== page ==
Posts Tagged ‘ ptsd ’

It Hurts So Bad I Can’t Feel It

I’m going to talk a little bit about dissociation today, or more importantly I’m going to talk about dissociation when it gets out of control and becomes a problem in everyday life. I say this because we all dissociate, everyday, all the time and it’s important to remeber that it’s not always a problem.

What is dissociation?

In psychology, dissociation is any of a wide array of experiences from mild detachment from immediate surroundings to more severe detachment from physical and emotional experience. The major characteristic of all dissociative phenomena involves a detachment from reality, rather than a loss of reality as in psychosis.

At the milder end of things we have the everyday dissociation;

  • drifting off while reading or listening
  • feeling numb when dealing with difficult news
  • going through rote motions with no thought
  • creating sub-personalities (this is work Bob, this is party Bob and so on)

At the more extreme end of things then it can take on more distressing forms;

  • finding yourself in a strange place, unaware of how you got there
  • amnesia
  • depersonalisation – feeling like you aren’t in, or fully in your body and you are watching it act
  • derealisation – feeling like the world around you has changed, be it in appearance or in deeply held feeling
  • identity disturbance – this can vary from not being sure who you are or what your feelings are (usually because of a mix of the above) through to fragmenting into multiple alternate personalities.

Why does it become so extreme in some people?

Continue reading

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Falling into a Crisis

Mental health crises are an inevitable part of the course when you live with the after effects of trauma. PTSD (Post Traumatic Stress Disorder), or EPCACE (Enduring Personality Change After Catastrophic Experience) as they are now calling it is something that is an everyday part of my life. As with most things, some days it’s bad, some days it’s alright and some days it’s average.

Some days however, it gets bad and then it stays that way. Well, it actually gets worse. You see, I get exhausted from a lack of sleep, from being constantly on edge, and from fighting to stay in the present day rather than slipping into the scary past. When I’m exhausted I can’t manage those symptoms as well so they get worse and I in turn find them harder to manage. At that point I spiral beyond “bad” and into crisis.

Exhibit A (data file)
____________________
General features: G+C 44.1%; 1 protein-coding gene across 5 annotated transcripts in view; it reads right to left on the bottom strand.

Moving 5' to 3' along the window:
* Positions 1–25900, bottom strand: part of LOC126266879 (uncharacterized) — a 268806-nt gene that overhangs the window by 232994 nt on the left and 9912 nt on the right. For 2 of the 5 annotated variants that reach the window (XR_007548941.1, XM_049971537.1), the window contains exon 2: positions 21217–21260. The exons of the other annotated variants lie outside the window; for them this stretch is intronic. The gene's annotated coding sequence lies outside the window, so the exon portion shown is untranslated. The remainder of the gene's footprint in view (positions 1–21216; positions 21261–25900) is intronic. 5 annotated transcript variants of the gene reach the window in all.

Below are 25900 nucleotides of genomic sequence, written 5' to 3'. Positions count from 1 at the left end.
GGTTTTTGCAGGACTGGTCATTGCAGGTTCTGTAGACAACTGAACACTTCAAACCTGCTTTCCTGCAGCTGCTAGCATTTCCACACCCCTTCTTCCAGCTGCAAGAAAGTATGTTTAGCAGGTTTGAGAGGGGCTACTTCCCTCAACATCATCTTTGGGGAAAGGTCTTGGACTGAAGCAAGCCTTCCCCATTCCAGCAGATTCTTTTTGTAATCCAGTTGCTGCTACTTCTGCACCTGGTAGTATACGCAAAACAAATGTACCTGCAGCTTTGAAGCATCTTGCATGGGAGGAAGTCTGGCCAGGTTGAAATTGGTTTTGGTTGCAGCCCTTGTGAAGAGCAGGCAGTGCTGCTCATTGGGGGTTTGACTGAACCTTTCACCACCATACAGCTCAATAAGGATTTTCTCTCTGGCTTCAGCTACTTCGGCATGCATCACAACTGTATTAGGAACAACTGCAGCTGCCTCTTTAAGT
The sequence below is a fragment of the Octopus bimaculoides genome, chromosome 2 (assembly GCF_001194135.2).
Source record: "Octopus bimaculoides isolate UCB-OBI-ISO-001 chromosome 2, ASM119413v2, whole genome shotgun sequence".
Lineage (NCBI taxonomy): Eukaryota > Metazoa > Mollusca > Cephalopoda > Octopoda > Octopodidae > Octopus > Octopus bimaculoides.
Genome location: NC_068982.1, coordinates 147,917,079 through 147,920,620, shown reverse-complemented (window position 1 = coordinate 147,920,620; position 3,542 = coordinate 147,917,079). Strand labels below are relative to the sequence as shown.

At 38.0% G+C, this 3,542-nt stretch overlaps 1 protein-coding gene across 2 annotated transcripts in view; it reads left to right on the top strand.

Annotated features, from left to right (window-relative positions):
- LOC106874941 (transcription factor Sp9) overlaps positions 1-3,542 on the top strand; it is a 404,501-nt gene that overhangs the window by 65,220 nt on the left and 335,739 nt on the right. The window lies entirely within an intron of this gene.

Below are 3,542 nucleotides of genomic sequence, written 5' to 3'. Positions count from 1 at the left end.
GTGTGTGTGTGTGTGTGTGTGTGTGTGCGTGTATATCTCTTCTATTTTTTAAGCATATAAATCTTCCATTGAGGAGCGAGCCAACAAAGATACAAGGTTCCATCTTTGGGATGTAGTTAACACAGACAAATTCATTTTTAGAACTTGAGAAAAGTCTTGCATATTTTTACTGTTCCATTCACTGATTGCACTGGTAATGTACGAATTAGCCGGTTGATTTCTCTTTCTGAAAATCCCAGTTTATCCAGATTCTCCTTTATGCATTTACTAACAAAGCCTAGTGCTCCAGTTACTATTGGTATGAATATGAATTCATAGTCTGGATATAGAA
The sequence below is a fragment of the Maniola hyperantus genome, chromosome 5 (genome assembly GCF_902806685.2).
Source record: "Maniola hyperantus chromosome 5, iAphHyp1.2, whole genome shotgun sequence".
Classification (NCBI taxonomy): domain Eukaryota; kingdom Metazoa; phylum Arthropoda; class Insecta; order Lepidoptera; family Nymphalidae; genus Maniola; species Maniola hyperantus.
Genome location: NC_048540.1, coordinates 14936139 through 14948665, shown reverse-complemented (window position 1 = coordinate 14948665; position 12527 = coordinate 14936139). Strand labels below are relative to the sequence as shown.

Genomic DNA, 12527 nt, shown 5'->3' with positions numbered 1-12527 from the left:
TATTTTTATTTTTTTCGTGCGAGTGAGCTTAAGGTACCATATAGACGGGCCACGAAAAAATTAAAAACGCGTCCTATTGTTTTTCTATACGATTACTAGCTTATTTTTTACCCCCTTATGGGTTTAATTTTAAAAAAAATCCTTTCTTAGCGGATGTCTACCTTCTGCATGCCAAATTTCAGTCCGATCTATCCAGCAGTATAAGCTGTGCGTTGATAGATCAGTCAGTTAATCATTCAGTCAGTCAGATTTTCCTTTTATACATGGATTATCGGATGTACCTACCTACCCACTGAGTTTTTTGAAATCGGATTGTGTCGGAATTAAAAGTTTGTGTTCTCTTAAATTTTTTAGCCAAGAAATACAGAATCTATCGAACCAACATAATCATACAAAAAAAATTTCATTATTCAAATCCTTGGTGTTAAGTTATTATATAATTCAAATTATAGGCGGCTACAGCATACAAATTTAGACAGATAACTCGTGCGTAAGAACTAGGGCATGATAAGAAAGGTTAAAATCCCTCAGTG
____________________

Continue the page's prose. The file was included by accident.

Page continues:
I’m in the crisis spiral again right now. I know the drill, take whatever drugs you need to ensure you get some sleep and rest. Do whatever you can to isolate yourself from sources of stress. Once I’ve got the rest it’ll reduce the severity of the symptoms, and I’ll have the strength to manage the ones that remain. It’ll all be easier. Right now it doesn’t feel like it’ll ever be easy again of course, that’s the problem. I’m struggling to have faith that things will ever feel better, and for all I tell myself that’s part of the viscous cycle I can’t quite grasp that it is. This time, my mind keeps telling me, it’s different. This is the time you don’t get better, this is the time you get drowned by it all. Continue reading

One Survivors Perspective on Trigger Warnings

We all hear a lot about Trigger Warnings, love them or loathe them everybody’s got a view and I’m no exception so here is my take on them.

As you may or may not know I’ve got complicated PTSD. I’ve experienced quite a few traumatic experiences in my life (which will get some passing mentions in this), from being severely burned to being trapped in an extremely violent relationship where over 5 years rape, sexual assault and attempts to kill eventually became almost everyday experiences. When I talk about being triggered I’m normally talking about flashbacks. These situations lead to me physically, mentally and emotionally re-experiencing traumatic events the way I did when it occurred. I’m not sure if any of you have been burned neck to ankle but I can assure you it is excruciating. It’s the kind of pain that you hope you’ll only ever experience once in a lifetime, not every time you watch an action movie with a lot of fire effects in it (pro tip: that’s nearly every one). Sometimes I also use the word triggered to describe the non-flashback effects that happen when I disassociate from the traumatic memory; behaviorally I might completely shut down for 30 seconds to an hour, unable to speak or think, or I might be hit with a sudden wave of mortal terror or righteous anger as my fight or flight responses kick in. In short, getting triggered sucks for me and for those around me. Continue reading

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